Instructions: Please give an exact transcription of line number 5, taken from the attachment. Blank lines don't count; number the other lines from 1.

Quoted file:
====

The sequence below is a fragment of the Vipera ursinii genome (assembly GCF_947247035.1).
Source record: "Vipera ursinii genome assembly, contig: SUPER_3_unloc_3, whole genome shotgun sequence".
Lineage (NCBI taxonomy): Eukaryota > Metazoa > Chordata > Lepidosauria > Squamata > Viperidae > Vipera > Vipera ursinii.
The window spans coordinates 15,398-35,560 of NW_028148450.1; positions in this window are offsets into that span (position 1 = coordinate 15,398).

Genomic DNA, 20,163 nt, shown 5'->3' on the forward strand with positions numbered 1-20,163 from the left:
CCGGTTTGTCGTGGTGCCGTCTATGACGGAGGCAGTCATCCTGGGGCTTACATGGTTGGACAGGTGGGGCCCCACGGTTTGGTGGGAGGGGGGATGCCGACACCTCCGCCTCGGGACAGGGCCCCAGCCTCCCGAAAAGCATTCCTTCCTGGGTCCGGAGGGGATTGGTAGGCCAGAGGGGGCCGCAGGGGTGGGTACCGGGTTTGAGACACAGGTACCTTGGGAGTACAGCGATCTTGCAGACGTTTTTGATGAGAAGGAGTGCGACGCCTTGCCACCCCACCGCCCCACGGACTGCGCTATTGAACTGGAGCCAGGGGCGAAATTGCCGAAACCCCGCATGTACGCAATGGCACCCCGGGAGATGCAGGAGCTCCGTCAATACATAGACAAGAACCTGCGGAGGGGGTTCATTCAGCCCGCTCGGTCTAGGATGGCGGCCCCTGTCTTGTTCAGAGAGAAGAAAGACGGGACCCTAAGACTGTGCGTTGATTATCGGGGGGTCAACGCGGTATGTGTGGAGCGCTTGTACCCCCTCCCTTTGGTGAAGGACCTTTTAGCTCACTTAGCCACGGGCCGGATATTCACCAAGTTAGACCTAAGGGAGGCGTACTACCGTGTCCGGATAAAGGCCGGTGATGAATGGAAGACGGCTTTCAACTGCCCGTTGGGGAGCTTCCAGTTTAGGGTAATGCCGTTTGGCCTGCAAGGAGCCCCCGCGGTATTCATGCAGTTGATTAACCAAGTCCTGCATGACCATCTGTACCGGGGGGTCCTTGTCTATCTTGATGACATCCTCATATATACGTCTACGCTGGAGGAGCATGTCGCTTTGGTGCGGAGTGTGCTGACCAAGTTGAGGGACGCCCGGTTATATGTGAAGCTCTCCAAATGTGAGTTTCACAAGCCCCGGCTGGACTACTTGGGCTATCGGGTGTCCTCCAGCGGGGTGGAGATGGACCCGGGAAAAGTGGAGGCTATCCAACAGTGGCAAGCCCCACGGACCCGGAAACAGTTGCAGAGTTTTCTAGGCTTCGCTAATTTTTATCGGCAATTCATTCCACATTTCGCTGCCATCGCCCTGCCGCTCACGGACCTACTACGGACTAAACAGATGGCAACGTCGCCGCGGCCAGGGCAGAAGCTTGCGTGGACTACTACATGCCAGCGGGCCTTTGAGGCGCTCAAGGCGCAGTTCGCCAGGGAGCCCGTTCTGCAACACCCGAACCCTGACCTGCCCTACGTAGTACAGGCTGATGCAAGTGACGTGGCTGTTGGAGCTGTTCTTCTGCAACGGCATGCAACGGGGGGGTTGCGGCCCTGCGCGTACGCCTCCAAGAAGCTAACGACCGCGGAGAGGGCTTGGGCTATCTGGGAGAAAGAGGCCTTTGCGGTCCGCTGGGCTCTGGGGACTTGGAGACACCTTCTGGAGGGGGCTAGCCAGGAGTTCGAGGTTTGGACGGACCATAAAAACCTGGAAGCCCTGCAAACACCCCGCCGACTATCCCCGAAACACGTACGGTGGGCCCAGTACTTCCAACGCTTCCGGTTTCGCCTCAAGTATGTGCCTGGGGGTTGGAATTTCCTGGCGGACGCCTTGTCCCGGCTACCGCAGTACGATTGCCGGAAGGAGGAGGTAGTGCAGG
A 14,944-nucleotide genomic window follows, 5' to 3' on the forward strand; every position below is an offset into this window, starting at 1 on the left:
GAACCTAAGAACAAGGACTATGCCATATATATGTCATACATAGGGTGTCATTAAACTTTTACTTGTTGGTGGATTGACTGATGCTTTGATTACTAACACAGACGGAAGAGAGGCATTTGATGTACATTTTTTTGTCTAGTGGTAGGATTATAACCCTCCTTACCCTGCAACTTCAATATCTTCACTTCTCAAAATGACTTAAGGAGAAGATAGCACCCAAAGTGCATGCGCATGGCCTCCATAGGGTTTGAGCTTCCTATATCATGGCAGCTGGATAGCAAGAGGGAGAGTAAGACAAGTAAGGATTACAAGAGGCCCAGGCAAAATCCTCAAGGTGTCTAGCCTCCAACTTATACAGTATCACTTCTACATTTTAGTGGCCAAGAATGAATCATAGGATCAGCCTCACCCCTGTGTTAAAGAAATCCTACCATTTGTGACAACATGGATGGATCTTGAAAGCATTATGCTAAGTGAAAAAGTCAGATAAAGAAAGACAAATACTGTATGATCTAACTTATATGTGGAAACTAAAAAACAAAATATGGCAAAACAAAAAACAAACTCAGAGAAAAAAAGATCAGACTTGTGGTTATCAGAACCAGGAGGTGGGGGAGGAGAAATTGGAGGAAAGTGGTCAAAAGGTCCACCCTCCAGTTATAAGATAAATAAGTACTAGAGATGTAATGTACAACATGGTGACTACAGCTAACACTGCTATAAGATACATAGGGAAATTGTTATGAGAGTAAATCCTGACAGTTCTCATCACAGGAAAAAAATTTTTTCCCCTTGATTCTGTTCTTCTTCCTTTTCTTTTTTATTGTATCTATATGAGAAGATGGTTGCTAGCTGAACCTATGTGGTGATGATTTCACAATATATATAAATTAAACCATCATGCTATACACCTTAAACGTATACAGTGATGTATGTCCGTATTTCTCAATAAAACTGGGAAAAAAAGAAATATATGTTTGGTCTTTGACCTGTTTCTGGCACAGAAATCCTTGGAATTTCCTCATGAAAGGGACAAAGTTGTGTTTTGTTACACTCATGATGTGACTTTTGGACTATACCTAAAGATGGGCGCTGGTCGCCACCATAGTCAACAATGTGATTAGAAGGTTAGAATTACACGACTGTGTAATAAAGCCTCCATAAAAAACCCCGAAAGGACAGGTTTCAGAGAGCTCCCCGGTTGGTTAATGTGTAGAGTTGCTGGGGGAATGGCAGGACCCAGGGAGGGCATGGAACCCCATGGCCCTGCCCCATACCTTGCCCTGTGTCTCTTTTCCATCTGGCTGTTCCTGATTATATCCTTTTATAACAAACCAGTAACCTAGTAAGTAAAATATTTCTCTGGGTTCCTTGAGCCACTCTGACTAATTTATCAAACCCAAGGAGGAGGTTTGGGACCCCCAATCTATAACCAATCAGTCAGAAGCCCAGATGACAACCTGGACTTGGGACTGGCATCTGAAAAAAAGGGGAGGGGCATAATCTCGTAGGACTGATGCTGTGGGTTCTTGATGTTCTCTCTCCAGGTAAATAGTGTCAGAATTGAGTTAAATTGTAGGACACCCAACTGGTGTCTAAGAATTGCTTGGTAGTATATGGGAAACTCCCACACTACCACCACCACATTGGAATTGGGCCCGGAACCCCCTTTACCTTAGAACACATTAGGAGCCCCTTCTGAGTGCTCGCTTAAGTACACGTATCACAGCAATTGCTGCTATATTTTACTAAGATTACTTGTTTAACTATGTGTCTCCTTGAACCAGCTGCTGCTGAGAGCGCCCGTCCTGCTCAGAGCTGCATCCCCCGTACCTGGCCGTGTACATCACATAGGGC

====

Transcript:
Genomic DNA, 20,163 nt, shown 5'->3' on the forward strand with positions numbered 1-20,163 from the left: